WOODWARD FAMILY TREE                                                                 
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Origin of the name

Family members

Family tree
Related families
Places they lived

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  Woodward Family Tree - Places the family members lived

The towns and villages listed below are known places where the family lived and worked, and if you have any information about any Woodwards from any of these places, please let me know.

Alcester, Warwickshire

Photograph of Alcester town centreAlcester is a small market town in south west Warwickshire, England with a population of around 9000. Nearby towns include Stratford-upon-Avon to the East, Worcester to the West and Redditch to the North. The original settlement dates back to Roman times and the high street is reminiscent of the Tudor era with its half timbered cottages dotted along the length of the main street.

 My oldest know ancestor (William Woodward) was born here in 1760 and there are records of many Woodwards working as agricultural labourers in and around Alcester in the 1800's, mainly in the villages of Coughton, Haselor, Morton Bagot, Wootton Wawen, Gt Alne, Wilmcote and Aston Cantlow.  Some of these people are known to be related, others are suspected as being so. Any information you may have on Woodward families could prove critical to the research. More information about Alcester can be found at www.alcester.co.uk

Inkberrow, Worcestershire

Photograph of Inkberrow ChurchInkberrow in Worcestershire is where one generation  of the family lived for many years, and several Woodward families populated the Ridgeway (the road running along the boundary between Warwickshire and Worcestershire) during the late 1700s and early 1800s.

Other related families, such as the Laights, Macalands, Joines, Dolphins and Phipps, originated from Inkberrow,  and any history you may have of these families could help fill gaps in the Woodward research.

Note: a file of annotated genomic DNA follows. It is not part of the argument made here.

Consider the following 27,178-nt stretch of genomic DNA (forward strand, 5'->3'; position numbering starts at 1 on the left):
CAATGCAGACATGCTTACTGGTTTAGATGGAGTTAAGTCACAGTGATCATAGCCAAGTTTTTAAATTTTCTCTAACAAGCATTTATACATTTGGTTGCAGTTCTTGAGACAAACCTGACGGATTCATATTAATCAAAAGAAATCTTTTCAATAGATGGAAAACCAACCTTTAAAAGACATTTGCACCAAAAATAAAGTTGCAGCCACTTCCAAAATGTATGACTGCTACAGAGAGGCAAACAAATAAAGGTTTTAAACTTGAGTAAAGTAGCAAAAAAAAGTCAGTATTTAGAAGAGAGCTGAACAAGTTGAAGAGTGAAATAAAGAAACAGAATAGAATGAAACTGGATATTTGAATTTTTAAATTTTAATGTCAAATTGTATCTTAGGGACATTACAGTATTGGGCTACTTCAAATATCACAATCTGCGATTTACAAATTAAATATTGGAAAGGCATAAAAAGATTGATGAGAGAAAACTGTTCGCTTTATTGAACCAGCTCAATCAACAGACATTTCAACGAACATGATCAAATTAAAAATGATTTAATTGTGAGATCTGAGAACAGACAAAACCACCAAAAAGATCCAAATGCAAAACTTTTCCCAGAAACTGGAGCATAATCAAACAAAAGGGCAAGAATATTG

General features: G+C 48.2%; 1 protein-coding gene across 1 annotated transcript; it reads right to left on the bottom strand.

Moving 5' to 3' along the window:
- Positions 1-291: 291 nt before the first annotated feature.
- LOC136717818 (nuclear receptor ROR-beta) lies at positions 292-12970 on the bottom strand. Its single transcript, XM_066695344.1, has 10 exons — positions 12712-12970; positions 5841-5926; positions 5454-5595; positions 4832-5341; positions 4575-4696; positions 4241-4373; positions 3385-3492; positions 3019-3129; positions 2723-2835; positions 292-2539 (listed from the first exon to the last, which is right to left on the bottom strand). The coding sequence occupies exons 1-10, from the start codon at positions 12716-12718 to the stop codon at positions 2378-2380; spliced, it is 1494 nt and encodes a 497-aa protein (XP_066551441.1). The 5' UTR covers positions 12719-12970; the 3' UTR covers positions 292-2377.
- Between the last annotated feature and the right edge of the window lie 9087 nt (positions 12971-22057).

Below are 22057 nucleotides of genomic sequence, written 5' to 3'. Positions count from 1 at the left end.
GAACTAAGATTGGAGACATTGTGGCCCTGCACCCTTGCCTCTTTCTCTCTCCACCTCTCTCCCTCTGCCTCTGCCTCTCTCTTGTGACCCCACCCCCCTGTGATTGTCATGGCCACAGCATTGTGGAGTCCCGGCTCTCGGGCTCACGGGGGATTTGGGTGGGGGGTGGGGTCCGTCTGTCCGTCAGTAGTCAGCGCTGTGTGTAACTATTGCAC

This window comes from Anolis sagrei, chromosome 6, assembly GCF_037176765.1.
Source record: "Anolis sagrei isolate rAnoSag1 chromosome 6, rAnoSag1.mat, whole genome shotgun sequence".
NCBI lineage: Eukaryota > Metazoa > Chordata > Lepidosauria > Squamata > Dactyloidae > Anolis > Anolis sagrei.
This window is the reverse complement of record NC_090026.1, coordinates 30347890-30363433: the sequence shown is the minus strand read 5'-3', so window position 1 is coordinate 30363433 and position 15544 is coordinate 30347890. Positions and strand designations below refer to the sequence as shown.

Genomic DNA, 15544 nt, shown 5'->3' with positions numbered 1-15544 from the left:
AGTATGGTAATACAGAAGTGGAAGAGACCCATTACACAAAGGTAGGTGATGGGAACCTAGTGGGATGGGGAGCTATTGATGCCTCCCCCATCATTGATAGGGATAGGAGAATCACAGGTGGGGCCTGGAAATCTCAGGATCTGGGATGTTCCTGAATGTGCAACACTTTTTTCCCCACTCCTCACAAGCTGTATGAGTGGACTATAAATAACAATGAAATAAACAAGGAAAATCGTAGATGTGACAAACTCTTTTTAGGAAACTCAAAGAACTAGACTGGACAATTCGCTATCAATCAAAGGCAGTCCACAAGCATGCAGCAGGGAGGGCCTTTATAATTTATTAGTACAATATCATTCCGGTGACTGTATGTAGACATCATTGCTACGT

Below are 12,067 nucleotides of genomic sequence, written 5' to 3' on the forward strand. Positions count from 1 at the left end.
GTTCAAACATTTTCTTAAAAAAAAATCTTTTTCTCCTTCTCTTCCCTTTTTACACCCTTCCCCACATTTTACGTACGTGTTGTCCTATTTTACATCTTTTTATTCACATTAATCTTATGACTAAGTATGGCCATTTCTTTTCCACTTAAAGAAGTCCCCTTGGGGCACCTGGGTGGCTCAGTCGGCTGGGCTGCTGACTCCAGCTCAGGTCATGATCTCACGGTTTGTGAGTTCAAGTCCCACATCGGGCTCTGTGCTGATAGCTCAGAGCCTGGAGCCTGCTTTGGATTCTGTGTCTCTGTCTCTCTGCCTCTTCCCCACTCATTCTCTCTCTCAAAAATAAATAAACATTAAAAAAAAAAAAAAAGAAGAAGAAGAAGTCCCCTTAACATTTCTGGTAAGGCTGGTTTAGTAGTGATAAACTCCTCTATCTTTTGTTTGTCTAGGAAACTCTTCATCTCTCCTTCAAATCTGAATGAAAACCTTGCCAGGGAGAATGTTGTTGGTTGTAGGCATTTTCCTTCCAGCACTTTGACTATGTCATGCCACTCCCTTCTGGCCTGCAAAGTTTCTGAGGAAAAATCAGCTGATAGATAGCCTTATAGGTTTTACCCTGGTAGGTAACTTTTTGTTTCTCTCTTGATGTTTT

Chipping Campden, Gloucestershire

Photograph of the High Street in Chipping CampdenChipping Campden, Gloucestershire, is one of the most beautiful towns in the Cotswolds. The huge 'Wool' church in particular is spectacular.

The records for Gloucestershire show numerous Woodward families, and of particular interest is the family of Thomas and Edward Woodward, (1697 - 1780s), Stone Masons. There may be a link between this family and the one researched at Alcester. If you have any further information about Woodwards in Chipping Campden please let me know. More information about Chipping Campden can be found at www.chippingcampden.co.uk


Wilmcote, Warwickshire

Photograph of Wilmcote Church

Wilmcote is a beautiful village near Stratford on Avon and is where Shakespeare's mother, Mary Arden, lived. The Shakespeare trust bought Mary Arden's house in the 1930s and it is a major visitor centre.

The village stands beside the picturesque Stratford Canal and for many years was a working village. Its main commodity was limestone from the local quarry, and at its peak the quarry produced over 16,000 tons of limestone a year, transported to market by canal. Stone from the quarry was used for the floor in the newly rebuilt House of Lords.

Several members of the extended family worked at the quarry and when it closed at the end of the 19th century, many members moved to Smethwick, Oldbury and Handsworth in Birmingham where they took up Coopering (barrel making). Other related families in Wilmcote are named Climer, Neal and Stephens. If you have any more information on Woodwards or these other families, please let me know.

Smethwick, West Midlands

Cape Hill, Smethwick

Smethwick has been in three counties, Staffordshire, Warwickshire and Worcestershire, and is now in the County Borough of Warley. In the 19th and 20th centuries it was a hive of industry where people flocked to from the surrounding villages as the availability of agricultural work declined.

My great grandfather (Arthur Woodward) came to Smethwick in late 1886 to work as a cooper in a local brewery in nearby Oldbury, and my grandfather was born in the town in 1887. Many of the family members settled permanently in Smethwick. Arthur moved to Bass's brewery in Burton on Trent in 1891, at that time the largest brewery in the world.



Burton on Trent, Staffordshire

Photograph of the statue of a Cooper in Burton on TrentBurton on Trent is a town in Staffordshire, England, whose wealth until recently was based almost entirely on beer and the brewing industry. Burton was renowned as the town with more public houses per head of population than any other town in England, and at one time was the home of over 40 breweries. The biggest and perhaps most famous of all was Bass's, which incorporated Worthingtons and Ratcliffs.

The family moved to Burton in 1891, and over the next 60 years at least 10 members of the family worked at Bass's brewery in various jobs such as coopers, general labourers, clerical staff and managers. If you are related to any Woodwards that worked at Bass's during this period, please contact me.